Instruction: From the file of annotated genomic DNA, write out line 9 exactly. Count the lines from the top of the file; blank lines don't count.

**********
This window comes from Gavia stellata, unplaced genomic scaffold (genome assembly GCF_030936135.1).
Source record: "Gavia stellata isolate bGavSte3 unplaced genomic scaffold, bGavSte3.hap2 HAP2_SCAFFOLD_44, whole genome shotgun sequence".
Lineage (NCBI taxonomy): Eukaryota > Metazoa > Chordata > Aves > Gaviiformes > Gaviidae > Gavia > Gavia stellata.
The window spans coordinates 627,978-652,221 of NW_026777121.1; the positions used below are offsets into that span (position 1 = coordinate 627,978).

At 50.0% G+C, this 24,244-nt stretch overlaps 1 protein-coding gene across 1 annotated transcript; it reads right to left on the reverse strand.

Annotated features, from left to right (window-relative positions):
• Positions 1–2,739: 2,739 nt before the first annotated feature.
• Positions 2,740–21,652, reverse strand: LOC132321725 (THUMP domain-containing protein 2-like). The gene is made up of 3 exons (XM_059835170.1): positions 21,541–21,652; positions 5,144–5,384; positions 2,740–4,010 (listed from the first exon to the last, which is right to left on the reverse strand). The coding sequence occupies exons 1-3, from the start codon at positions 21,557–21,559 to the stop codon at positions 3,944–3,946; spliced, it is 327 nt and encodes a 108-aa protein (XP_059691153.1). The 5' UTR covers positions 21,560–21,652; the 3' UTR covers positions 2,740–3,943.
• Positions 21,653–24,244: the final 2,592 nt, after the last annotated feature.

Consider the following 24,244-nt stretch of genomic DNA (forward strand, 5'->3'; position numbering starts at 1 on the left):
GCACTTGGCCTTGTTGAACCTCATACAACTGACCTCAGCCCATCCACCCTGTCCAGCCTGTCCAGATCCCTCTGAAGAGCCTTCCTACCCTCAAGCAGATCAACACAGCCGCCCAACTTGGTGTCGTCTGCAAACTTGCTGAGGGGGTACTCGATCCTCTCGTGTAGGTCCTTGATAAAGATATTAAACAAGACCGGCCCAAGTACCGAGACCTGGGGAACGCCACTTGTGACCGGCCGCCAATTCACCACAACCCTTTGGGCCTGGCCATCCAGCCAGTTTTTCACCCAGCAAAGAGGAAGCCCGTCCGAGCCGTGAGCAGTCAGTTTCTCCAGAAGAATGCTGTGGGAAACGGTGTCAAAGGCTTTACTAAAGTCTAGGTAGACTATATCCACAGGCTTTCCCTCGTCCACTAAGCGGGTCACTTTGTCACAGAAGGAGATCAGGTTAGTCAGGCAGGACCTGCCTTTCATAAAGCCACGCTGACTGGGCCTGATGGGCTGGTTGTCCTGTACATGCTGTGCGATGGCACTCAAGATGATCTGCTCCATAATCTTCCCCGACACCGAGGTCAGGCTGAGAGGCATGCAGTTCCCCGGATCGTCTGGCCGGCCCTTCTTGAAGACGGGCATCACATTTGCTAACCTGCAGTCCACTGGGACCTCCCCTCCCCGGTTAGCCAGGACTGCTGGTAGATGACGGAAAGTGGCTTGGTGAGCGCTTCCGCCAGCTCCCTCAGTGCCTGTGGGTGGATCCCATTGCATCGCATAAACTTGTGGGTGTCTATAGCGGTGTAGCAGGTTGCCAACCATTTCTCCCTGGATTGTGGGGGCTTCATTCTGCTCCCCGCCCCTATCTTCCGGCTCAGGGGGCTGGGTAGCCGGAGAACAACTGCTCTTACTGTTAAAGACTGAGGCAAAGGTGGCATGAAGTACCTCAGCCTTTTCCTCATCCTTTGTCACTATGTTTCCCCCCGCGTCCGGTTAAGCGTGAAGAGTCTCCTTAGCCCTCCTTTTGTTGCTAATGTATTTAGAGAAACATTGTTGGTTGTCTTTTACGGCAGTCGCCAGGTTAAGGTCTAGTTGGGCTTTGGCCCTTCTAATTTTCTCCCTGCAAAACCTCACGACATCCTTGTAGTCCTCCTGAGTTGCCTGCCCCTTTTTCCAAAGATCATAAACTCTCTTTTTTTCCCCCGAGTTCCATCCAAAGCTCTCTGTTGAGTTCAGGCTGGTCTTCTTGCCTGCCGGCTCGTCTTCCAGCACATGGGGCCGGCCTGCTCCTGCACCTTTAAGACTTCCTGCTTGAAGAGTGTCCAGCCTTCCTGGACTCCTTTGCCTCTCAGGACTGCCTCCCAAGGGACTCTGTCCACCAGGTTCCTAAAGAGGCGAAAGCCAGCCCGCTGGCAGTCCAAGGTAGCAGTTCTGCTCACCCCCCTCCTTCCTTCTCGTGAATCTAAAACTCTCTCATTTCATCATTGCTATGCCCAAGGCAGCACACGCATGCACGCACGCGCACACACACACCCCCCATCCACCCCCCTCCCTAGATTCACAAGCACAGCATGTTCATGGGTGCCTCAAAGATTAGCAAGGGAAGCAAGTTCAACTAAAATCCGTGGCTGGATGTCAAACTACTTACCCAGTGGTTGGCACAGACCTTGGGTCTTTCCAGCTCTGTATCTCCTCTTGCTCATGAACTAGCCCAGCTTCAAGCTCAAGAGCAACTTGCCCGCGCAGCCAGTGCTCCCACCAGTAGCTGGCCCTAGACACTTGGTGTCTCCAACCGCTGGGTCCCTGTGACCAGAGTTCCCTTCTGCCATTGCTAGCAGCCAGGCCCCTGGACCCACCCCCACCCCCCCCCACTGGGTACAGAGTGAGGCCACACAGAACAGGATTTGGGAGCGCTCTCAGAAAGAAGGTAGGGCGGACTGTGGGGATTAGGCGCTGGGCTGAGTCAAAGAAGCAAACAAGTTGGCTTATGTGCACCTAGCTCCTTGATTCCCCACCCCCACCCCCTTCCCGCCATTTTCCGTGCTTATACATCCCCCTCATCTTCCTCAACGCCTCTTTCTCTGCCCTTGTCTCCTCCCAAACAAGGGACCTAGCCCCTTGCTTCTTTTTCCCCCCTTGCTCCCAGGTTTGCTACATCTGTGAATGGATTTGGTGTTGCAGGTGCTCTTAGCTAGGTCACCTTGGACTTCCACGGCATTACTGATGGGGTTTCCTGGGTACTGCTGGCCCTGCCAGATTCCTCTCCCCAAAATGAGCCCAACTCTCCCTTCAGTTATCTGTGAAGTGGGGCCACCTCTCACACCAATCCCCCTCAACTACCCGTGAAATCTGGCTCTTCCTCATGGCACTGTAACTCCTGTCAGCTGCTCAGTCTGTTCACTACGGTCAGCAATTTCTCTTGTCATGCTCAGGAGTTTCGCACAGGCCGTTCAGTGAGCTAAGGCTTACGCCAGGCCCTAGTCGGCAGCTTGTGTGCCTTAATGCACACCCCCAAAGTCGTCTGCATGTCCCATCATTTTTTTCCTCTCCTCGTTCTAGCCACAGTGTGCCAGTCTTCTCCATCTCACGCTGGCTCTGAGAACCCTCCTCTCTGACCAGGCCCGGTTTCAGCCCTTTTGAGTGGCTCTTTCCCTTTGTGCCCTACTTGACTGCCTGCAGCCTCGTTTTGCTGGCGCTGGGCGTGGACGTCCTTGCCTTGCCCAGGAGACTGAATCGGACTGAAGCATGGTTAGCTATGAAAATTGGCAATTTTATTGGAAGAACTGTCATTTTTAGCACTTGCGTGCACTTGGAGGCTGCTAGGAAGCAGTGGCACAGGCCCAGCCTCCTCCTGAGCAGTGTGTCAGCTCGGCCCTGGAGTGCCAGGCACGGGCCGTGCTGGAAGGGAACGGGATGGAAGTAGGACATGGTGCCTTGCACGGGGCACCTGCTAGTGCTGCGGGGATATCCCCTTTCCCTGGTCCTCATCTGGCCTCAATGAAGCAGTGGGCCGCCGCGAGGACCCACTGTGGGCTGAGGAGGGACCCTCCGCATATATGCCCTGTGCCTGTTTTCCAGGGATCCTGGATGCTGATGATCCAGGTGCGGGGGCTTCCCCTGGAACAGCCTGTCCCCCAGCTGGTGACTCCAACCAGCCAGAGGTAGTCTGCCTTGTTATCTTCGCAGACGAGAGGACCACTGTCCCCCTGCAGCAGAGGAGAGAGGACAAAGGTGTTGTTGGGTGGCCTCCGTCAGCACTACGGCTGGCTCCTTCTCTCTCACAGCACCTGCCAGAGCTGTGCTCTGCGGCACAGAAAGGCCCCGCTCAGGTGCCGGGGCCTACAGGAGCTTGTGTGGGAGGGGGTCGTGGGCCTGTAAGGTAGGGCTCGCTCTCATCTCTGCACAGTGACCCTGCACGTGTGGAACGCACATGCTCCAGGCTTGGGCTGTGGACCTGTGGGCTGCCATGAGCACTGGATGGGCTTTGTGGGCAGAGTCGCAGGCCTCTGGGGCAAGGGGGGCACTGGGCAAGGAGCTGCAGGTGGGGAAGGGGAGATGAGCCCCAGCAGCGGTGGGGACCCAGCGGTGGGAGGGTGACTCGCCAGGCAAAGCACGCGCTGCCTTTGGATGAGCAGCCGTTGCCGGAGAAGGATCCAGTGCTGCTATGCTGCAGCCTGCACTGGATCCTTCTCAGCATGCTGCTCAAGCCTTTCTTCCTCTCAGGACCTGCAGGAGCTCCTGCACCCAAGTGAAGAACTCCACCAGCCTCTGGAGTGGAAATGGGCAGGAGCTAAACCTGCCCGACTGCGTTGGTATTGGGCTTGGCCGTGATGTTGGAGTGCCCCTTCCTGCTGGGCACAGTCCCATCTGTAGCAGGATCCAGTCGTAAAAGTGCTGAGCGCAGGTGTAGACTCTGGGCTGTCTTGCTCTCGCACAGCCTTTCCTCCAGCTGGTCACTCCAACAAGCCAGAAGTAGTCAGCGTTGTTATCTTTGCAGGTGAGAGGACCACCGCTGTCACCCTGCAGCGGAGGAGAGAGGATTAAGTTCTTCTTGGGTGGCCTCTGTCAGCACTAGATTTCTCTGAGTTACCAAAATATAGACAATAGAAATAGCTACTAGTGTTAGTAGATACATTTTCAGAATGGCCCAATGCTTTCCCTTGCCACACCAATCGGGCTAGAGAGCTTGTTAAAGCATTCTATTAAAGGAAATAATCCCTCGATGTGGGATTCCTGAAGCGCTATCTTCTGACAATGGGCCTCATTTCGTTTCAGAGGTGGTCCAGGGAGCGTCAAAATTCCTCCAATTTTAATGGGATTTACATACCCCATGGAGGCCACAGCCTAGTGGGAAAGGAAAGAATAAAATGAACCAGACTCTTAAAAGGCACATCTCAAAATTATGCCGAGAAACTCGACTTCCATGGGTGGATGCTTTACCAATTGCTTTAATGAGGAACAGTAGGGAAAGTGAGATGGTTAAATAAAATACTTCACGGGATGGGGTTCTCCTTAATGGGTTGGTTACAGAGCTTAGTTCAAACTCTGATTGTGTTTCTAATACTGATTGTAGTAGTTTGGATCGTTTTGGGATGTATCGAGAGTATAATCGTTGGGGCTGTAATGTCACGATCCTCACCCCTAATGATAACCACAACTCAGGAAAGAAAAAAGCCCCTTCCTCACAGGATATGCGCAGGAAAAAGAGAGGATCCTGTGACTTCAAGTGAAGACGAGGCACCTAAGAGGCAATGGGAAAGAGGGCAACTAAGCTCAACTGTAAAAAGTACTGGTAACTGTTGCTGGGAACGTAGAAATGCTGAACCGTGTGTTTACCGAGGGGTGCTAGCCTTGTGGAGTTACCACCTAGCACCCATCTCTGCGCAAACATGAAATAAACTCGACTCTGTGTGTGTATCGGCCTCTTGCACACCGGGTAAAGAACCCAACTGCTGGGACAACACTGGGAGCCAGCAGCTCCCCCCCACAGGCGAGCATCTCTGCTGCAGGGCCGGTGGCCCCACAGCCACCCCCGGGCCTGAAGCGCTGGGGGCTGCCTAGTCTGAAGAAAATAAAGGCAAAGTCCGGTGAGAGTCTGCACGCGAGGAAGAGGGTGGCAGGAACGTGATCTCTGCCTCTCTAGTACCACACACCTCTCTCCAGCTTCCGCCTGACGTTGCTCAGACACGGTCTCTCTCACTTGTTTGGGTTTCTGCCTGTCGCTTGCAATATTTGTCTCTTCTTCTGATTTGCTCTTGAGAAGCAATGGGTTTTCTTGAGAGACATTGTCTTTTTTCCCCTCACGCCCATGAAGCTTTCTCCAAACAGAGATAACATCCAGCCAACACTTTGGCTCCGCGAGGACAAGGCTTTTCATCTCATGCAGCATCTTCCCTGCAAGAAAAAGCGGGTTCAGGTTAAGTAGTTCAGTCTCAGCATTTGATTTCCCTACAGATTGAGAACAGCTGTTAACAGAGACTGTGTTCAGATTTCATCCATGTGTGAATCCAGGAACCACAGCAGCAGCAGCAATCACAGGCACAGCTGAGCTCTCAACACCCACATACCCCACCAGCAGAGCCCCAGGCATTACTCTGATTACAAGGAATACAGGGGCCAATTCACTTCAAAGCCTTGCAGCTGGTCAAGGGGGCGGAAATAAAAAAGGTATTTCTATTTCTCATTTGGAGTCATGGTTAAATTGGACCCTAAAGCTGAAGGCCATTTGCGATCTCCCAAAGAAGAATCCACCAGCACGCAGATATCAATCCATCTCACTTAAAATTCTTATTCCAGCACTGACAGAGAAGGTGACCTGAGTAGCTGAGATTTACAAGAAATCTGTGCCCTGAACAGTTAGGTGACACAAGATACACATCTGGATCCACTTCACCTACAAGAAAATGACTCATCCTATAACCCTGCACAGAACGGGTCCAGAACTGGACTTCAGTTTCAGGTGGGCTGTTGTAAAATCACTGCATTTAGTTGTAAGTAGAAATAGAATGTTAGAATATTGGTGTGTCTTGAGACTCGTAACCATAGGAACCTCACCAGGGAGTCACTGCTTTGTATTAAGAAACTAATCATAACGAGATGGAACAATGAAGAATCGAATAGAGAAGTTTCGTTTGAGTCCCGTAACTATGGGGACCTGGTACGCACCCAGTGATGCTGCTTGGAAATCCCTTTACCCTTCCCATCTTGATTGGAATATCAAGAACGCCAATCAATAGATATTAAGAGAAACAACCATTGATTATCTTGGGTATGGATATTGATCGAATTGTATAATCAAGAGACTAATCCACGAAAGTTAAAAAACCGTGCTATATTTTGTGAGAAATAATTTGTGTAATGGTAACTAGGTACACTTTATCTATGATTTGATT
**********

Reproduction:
• Positions 21,653–24,244: the final 2,592 nt, after the last annotated feature.